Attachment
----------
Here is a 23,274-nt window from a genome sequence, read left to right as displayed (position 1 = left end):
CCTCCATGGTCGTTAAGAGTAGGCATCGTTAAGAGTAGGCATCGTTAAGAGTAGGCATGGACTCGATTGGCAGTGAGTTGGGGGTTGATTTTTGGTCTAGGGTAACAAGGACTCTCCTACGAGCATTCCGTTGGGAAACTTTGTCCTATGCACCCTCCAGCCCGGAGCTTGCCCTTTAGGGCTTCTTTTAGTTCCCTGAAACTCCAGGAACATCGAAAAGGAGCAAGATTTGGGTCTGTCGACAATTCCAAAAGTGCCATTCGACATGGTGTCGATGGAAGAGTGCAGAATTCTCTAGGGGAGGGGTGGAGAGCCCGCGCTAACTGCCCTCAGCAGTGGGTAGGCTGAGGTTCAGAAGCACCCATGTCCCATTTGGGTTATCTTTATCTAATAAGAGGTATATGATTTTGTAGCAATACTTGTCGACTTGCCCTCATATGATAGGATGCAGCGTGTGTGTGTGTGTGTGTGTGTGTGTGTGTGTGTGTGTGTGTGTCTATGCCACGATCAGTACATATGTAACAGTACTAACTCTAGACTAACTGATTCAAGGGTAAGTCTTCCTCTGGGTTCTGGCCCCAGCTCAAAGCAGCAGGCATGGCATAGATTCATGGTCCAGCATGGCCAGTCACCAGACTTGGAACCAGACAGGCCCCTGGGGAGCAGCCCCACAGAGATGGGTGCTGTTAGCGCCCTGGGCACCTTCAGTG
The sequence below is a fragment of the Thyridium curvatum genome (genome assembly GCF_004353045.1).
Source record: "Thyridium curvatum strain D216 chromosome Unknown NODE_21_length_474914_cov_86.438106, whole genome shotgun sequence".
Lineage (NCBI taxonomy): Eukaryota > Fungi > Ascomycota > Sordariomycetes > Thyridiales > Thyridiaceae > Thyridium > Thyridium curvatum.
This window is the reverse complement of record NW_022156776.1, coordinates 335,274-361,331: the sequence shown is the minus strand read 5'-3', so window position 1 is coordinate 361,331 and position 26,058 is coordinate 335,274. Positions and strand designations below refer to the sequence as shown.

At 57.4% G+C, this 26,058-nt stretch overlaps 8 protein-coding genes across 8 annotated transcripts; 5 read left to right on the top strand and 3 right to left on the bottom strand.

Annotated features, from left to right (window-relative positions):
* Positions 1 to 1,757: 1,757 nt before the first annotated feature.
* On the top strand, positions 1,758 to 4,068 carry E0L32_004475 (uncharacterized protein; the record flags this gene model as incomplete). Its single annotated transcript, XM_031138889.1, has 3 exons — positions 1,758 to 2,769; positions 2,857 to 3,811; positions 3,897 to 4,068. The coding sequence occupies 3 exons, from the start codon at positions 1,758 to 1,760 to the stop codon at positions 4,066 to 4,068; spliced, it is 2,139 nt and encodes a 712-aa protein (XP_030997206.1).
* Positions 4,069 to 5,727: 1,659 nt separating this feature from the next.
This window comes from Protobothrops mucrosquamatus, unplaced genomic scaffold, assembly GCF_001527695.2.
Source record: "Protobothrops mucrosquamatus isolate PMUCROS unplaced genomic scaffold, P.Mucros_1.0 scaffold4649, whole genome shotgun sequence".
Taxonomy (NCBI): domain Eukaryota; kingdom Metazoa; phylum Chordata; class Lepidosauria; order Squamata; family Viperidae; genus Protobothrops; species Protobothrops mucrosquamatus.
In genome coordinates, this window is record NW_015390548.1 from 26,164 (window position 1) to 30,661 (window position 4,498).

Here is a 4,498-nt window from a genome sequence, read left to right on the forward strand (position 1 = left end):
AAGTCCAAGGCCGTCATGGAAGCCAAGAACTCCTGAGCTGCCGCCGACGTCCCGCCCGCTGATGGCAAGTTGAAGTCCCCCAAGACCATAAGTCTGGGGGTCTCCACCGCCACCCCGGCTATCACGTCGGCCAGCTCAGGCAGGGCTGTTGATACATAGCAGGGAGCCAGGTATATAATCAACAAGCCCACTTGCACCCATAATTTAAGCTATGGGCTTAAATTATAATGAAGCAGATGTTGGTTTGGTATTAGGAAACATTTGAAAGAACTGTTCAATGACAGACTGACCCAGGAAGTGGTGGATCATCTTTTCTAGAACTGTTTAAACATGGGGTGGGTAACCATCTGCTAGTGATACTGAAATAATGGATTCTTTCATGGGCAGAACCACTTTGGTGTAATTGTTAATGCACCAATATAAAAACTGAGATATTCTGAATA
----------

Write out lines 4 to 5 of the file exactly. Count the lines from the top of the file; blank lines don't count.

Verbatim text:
Source record: "Thyridium curvatum strain D216 chromosome Unknown NODE_21_length_474914_cov_86.438106, whole genome shotgun sequence".
Lineage (NCBI taxonomy): Eukaryota > Fungi > Ascomycota > Sordariomycetes > Thyridiales > Thyridiaceae > Thyridium > Thyridium curvatum.